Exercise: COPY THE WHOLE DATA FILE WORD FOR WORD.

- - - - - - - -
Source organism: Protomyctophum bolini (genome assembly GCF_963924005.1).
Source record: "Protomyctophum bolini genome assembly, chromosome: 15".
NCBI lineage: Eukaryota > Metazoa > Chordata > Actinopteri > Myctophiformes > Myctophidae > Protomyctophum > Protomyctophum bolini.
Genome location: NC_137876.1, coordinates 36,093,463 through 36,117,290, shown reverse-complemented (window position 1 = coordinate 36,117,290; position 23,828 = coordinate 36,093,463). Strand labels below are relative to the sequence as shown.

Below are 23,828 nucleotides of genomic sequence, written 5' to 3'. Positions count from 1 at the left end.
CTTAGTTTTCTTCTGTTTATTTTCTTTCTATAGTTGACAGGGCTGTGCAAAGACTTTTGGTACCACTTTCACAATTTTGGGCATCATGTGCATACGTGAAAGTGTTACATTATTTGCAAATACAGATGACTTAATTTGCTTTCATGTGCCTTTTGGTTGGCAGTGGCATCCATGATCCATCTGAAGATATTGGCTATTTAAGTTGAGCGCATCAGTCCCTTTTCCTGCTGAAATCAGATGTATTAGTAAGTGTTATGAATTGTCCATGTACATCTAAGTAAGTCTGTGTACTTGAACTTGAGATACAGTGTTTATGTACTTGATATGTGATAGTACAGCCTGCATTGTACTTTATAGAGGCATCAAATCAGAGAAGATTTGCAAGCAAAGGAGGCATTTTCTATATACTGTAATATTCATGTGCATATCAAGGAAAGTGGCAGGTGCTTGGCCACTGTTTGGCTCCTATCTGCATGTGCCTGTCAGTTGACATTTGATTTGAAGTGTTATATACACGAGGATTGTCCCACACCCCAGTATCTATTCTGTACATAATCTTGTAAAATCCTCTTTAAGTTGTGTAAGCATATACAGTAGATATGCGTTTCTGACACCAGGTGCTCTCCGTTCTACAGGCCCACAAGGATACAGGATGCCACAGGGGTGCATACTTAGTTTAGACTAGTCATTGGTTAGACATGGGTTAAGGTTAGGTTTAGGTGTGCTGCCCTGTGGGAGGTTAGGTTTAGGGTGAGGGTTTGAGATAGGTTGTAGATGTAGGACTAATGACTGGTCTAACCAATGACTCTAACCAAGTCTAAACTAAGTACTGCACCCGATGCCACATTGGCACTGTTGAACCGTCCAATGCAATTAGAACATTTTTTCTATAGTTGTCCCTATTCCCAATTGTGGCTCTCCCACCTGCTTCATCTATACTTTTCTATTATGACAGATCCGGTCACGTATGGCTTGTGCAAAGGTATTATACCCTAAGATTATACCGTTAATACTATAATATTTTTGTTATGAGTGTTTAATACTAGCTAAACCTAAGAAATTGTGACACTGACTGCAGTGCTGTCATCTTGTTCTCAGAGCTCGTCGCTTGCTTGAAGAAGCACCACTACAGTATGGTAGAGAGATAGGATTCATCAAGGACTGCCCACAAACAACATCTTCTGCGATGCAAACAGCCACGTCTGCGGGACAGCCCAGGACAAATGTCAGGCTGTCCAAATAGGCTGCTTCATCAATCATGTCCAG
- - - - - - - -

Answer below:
Source organism: Protomyctophum bolini (genome assembly GCF_963924005.1).
Source record: "Protomyctophum bolini genome assembly, chromosome: 15".
NCBI lineage: Eukaryota > Metazoa > Chordata > Actinopteri > Myctophiformes > Myctophidae > Protomyctophum > Protomyctophum bolini.
Genome location: NC_137876.1, coordinates 36,093,463 through 36,117,290, shown reverse-complemented (window position 1 = coordinate 36,117,290; position 23,828 = coordinate 36,093,463). Strand labels below are relative to the sequence as shown.

Below are 23,828 nucleotides of genomic sequence, written 5' to 3'. Positions count from 1 at the left end.
CTTAGTTTTCTTCTGTTTATTTTCTTTCTATAGTTGACAGGGCTGTGCAAAGACTTTTGGTACCACTTTCACAATTTTGGGCATCATGTGCATACGTGAAAGTGTTACATTATTTGCAAATACAGATGACTTAATTTGCTTTCATGTGCCTTTTGGTTGGCAGTGGCATCCATGATCCATCTGAAGATATTGGCTATTTAAGTTGAGCGCATCAGTCCCTTTTCCTGCTGAAATCAGATGTATTAGTAAGTGTTATGAATTGTCCATGTACATCTAAGTAAGTCTGTGTACTTGAACTTGAGATACAGTGTTTATGTACTTGATATGTGATAGTACAGCCTGCATTGTACTTTATAGAGGCATCAAATCAGAGAAGATTTGCAAGCAAAGGAGGCATTTTCTATATACTGTAATATTCATGTGCATATCAAGGAAAGTGGCAGGTGCTTGGCCACTGTTTGGCTCCTATCTGCATGTGCCTGTCAGTTGACATTTGATTTGAAGTGTTATATACACGAGGATTGTCCCACACCCCAGTATCTATTCTGTACATAATCTTGTAAAATCCTCTTTAAGTTGTGTAAGCATATACAGTAGATATGCGTTTCTGACACCAGGTGCTCTCCGTTCTACAGGCCCACAAGGATACAGGATGCCACAGGGGTGCATACTTAGTTTAGACTAGTCATTGGTTAGACATGGGTTAAGGTTAGGTTTAGGTGTGCTGCCCTGTGGGAGGTTAGGTTTAGGGTGAGGGTTTGAGATAGGTTGTAGATGTAGGACTAATGACTGGTCTAACCAATGACTCTAACCAAGTCTAAACTAAGTACTGCACCCGATGCCACATTGGCACTGTTGAACCGTCCAATGCAATTAGAACATTTTTTCTATAGTTGTCCCTATTCCCAATTGTGGCTCTCCCACCTGCTTCATCTATACTTTTCTATTATGACAGATCCGGTCACGTATGGCTTGTGCAAAGGTATTATACCCTAAGATTATACCGTTAATACTATAATATTTTTGTTATGAGTGTTTAATACTAGCTAAACCTAAGAAATTGTGACACTGACTGCAGTGCTGTCATCTTGTTCTCAGAGCTCGTCGCTTGCTTGAAGAAGCACCACTACAGTATGGTAGAGAGATAGGATTCATCAAGGACTGCCCACAAACAACATCTTCTGCGATGCAAACAGCCACGTCTGCGGGACAGCCCAGGACAAATGTCAGGCTGTCCAAATAGGCTGCTTCATCAATCATGTCCAG